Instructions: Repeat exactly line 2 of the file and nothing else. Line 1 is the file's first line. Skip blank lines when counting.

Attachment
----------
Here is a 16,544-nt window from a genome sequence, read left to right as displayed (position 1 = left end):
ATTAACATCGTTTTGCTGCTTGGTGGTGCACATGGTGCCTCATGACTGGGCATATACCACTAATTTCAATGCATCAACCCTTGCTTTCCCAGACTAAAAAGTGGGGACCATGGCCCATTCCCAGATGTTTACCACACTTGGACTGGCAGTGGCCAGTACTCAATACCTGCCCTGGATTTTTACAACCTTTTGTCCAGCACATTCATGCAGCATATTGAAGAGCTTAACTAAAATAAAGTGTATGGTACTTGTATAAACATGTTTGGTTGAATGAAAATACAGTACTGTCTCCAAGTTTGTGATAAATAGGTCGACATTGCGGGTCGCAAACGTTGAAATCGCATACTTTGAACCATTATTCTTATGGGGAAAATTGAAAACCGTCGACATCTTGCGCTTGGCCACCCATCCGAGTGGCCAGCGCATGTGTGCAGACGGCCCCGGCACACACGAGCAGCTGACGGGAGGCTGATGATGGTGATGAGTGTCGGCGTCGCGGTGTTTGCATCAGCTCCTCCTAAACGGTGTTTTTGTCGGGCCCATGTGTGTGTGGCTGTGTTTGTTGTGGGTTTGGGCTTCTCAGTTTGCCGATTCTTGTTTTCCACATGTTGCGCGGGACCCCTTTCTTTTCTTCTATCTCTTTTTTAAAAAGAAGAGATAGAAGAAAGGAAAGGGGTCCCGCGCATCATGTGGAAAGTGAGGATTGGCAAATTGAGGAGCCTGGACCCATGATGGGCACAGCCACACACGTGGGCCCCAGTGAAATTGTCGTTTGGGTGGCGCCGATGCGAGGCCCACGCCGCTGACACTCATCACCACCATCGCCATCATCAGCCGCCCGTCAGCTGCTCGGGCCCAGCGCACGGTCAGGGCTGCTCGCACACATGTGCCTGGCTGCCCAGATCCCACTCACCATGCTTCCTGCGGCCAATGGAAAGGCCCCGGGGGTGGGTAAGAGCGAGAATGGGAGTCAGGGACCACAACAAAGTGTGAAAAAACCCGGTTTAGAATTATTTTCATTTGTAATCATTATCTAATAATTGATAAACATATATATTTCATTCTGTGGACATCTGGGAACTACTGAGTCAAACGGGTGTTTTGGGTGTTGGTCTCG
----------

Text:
ATTAACATCGTTTTGCTGCTTGGTGGTGCACATGGTGCCTCATGACTGGGCATATACCACTAATTTCAATGCATCAACCCTTGCTTTCCCAGACTAAAAAGTGGGGACCATGGCCCATTCCCAGATGTTTACCACACTTGGACTGGCAGTGGCCAGTACTCAATACCTGCCCTGGATTTTTACAACCTTTTGTCCAGCACATTCATGCAGCATATTGAAGAGCTTAACTAAAATAAAGTGTATGGTACTTGTATAAACATGTTTGGTTGAATGAAAATACAGTACTGTCTCCAAGTTTGTGATAAATAGGTCGACATTGCGGGTCGCAAACGTTGAAATCGCATACTTTGAACCATTATTCTTATGGGGAAAATTGAAAACCGTCGACATCTTGCGCTTGGCCACCCATCCGAGTGGCCAGCGCATGTGTGCAGACGGCCCCGGCACACACGAGCAGCTGACGGGAGGCTGATGATGGTGATGAGTGTCGGCGTCGCGGTGTTTGCATCAGCTCCTCCTAAACGGTGTTTTTGTCGGGCCCATGTGTGTGTGGCTGTGTTTGTTGTGGGTTTGGGCTTCTCAGTTTGCCGATTCTTGTTTTCCACATGTTGCGCGGGACCCCTTTCTTTTCTTCTATCTCTTTTTTAAAAAGAAGAGATAGAAGAAAGGAAAGGGGTCCCGCGCATCATGTGGAAAGTGAGGATTGGCAAATTGAGGAGCCTGGACCCATGATGGGCACAGCCACACACGTGGGCCCCAGTGAAATTGTCGTTTGGGTGGCGCCGATGCGAGGCCCACGCCGCTGACACTCATCACCACCATCGCCATCATCAGCCGCCCGTCAGCTGCTCGGGCCCAGCGCACGGTCAGGGCTGCTCGCACACATGTGCCTGGCTGCCCAGATCCCACTCACCATGCTTCCTGCGGCCAATGGAAAGGCCCCGGGGGTGGGTAAGAGCGAGAATGGGAGTCAGGGACCACAACAAAGTGTGAAAAAACCCGGTTTAGAATTATTTTCATTTGTAATCATTATCTAATAATTGATAAACATATATATTTCATTCTGTGGACATCTGGGAACTACTGAGTCAAACGGGTGTTTTGGGTGTTGGTCTCG